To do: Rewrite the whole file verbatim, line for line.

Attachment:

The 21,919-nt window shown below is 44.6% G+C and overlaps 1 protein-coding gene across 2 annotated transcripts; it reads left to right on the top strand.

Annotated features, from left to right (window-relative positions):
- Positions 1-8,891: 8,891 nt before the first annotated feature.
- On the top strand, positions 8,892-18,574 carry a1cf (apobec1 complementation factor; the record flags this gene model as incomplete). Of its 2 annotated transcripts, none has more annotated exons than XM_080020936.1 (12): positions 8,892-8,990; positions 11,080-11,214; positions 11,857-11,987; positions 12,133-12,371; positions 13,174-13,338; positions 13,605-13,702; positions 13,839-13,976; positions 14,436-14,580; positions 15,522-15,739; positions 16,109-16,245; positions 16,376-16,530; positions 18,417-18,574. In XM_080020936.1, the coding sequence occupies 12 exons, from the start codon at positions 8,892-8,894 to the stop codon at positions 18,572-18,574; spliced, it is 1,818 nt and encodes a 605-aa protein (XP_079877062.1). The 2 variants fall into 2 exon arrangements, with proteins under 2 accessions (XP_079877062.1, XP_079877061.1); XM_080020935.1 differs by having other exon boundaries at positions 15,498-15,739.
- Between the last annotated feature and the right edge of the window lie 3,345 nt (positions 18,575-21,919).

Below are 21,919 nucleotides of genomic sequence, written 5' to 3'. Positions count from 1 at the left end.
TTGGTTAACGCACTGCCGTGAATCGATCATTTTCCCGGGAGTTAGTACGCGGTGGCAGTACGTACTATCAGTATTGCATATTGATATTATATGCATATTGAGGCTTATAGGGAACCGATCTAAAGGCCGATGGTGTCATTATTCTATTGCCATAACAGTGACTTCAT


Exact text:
The 21,919-nt window shown below is 44.6% G+C and overlaps 1 protein-coding gene across 2 annotated transcripts; it reads left to right on the top strand.

Annotated features, from left to right (window-relative positions):
- Positions 1-8,891: 8,891 nt before the first annotated feature.
- On the top strand, positions 8,892-18,574 carry a1cf (apobec1 complementation factor; the record flags this gene model as incomplete). Of its 2 annotated transcripts, none has more annotated exons than XM_080020936.1 (12): positions 8,892-8,990; positions 11,080-11,214; positions 11,857-11,987; positions 12,133-12,371; positions 13,174-13,338; positions 13,605-13,702; positions 13,839-13,976; positions 14,436-14,580; positions 15,522-15,739; positions 16,109-16,245; positions 16,376-16,530; positions 18,417-18,574. In XM_080020936.1, the coding sequence occupies 12 exons, from the start codon at positions 8,892-8,894 to the stop codon at positions 18,572-18,574; spliced, it is 1,818 nt and encodes a 605-aa protein (XP_079877062.1). The 2 variants fall into 2 exon arrangements, with proteins under 2 accessions (XP_079877062.1, XP_079877061.1); XM_080020935.1 differs by having other exon boundaries at positions 15,498-15,739.
- Between the last annotated feature and the right edge of the window lie 3,345 nt (positions 18,575-21,919).

Below are 21,919 nucleotides of genomic sequence, written 5' to 3'. Positions count from 1 at the left end.
TTGGTTAACGCACTGCCGTGAATCGATCATTTTCCCGGGAGTTAGTACGCGGTGGCAGTACGTACTATCAGTATTGCATATTGATATTATATGCATATTGAGGCTTATAGGGAACCGATCTAAAGGCCGATGGTGTCATTATTCTATTGCCATAACAGTGACTTCAT